Might there be a move in your future? If so, brace yourself: Moving is consistently ranked as one of the most stressful things human beings ever do.
That said, it’s possible to reduce at least some of that anxiety by working with a company or with individuals you trust and knowing you’re not paying too much. The following tips can make it easier for you to ask the right questions, hire the right help and avoid spending too much.
1. Shop around. In addition to getting prices from full-service moving companies and U-Haul-type options that have you do all the work yourself, look into how much it would cost to use a shipping container or an over-the-road truck-trailer. Those two alternatives involve dropping an empty box in front of your home. You do all the packing, filling up and unloading of the box, but someone else drives the truck for you.
2. Talk to folks you know. Ask people who recently moved about their experiences. Find out whether they would hire the same moving companies again.
3. Get at least three written estimates. Estimates should include prices for specific services such as loading and unloading the truck if you hire someone to do that; making deliveries to multiple destinations; special handling for breakables and valuables; short- or long-term storage; and relocation of cars, boats and items now in storage.
4. Ask detailed questions. Will packing materials be included in the overall price, or will you be charged for them separately? If you hire a full-service company, will the mover take beds apart, remove pictures from walls and prepare major appliances for the trip?
5. Choose an estimate. Estimates can be binding, meaning the mover guarantees the price before the move, or non-binding, meaning the mover estimates the price and provides final charges after the shipment is weighed. While non-binding estimates usually reflect an amount less than what you’ll actually pay, movers can’t charge you more than 10 percent above the estimated price.
6. Don’t fall for hype. Be suspicious of unusually low prices or promises that sound too good to be true – especially if they’re given to you over the phone or Internet without an inspection of your belongings. If one mover’s estimate is much lower than the others, be sure the company is willing to make the estimate binding.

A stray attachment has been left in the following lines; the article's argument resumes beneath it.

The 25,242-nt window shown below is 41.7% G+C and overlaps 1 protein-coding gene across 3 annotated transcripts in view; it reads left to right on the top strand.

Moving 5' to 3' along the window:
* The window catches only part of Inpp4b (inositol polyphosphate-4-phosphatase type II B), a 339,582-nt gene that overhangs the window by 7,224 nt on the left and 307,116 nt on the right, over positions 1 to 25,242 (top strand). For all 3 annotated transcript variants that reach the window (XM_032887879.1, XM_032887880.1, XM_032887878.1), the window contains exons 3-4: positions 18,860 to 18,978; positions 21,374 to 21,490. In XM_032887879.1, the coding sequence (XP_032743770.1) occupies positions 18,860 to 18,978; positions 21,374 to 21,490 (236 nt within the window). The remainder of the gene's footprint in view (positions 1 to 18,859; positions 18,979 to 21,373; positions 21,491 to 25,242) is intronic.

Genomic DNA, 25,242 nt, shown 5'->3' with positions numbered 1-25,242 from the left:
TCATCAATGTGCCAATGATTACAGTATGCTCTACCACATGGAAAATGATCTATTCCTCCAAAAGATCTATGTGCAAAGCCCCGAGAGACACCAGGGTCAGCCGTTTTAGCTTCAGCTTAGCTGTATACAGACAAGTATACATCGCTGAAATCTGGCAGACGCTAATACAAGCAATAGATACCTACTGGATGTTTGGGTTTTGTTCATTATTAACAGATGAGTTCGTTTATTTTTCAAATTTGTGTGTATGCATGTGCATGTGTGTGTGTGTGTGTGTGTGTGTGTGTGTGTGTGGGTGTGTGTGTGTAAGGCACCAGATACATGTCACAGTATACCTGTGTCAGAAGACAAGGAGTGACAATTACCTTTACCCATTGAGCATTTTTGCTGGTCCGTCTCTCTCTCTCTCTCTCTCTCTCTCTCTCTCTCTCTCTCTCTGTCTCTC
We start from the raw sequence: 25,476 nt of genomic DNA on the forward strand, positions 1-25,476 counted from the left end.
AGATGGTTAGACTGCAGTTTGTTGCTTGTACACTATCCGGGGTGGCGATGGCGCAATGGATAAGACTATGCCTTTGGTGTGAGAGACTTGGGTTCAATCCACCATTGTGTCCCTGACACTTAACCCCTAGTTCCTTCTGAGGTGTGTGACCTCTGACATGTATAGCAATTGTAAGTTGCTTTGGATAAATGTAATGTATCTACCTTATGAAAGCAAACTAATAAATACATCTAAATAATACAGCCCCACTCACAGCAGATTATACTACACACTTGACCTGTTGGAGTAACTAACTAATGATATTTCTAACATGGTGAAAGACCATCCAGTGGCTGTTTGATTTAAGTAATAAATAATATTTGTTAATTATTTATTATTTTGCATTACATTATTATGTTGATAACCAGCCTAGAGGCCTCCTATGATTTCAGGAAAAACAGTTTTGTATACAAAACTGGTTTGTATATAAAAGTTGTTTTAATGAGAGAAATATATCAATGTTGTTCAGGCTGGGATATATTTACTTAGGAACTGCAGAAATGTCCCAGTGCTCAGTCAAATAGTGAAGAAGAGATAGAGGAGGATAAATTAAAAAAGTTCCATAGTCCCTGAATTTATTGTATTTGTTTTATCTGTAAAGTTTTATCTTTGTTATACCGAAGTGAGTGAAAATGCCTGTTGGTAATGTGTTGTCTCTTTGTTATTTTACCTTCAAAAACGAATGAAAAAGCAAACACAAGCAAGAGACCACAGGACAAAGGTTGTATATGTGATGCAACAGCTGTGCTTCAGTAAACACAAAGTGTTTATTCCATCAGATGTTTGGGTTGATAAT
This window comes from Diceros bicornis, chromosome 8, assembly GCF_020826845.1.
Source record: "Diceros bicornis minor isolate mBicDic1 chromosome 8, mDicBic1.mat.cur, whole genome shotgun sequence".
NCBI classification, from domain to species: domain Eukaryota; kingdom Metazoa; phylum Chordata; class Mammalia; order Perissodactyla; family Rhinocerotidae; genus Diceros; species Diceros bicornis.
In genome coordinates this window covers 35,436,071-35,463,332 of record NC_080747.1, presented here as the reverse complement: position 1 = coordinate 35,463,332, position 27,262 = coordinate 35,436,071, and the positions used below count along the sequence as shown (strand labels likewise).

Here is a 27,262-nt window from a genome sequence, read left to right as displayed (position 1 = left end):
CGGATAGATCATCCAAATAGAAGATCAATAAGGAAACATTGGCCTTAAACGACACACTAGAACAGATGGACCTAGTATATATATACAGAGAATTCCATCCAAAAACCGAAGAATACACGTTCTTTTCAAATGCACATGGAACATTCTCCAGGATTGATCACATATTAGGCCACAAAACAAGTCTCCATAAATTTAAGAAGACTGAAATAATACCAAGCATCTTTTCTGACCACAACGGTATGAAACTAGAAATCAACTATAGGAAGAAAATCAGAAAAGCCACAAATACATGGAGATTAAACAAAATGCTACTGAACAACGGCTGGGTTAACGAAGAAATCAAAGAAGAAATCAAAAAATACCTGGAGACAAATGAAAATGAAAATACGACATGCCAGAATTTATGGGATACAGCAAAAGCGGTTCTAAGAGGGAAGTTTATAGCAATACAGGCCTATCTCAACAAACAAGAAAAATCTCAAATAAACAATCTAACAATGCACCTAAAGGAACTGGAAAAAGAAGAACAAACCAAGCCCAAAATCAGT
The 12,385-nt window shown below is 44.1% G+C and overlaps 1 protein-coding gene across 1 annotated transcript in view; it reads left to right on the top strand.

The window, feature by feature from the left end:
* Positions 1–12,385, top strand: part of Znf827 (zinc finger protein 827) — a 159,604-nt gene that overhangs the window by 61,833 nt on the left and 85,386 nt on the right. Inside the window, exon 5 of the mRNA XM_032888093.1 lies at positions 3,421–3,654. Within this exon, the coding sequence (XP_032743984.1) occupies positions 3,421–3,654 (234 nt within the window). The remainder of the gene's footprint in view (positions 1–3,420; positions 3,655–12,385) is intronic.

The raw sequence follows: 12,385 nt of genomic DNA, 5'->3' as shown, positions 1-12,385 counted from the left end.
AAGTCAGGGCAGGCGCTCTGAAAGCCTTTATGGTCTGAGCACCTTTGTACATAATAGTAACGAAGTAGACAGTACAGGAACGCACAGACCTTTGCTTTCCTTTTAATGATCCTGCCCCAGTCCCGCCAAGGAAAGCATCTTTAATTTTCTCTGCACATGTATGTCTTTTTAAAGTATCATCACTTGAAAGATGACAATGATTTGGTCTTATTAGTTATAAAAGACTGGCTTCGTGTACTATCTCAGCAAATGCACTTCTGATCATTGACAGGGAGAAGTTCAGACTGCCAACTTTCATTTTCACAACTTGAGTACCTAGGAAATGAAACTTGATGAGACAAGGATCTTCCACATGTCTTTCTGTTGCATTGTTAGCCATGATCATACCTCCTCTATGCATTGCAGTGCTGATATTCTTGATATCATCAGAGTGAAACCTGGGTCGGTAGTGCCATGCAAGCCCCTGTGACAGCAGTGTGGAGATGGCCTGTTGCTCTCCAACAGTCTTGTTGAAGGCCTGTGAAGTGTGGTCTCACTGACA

7. Investigate the company. Check the mover’s reputation through the Better Business Bureau and with your state’s consumer affairs or attorney general’s office. (To start the process of figuring out where to call in your state, click here.) If you’re moving across state lines, make sure the mover is registered with the Federal Motor Carrier Safety Administration by visiting this site.
8. Get the right insurance. The standard “released value” protection offered by most movers provides only 60 cents per pound of damaged goods. Consider paying more for “declared value,” “lump-sum value” or “full-replacement value” coverage instead. Also, find out whether your homeowners policy covers any aspect of your move, and check to make sure the mover has an appropriate level of insurance by calling the Federal Motor Carrier Safety Administration at (202) 385-2423.
9. Read the contract carefully. The final contract between you and your mover is called the bill of lading. Read it before you sign it, and keep it handy until your shipment is delivered and all charges and claims, if any, are settled.
10. Seek out tax breaks if you can. You’ll get a break if you move more than 50 miles for a new job. The moving expense deduction is an “adjustment to income,” so it’s available to you whether or not you itemize deductions.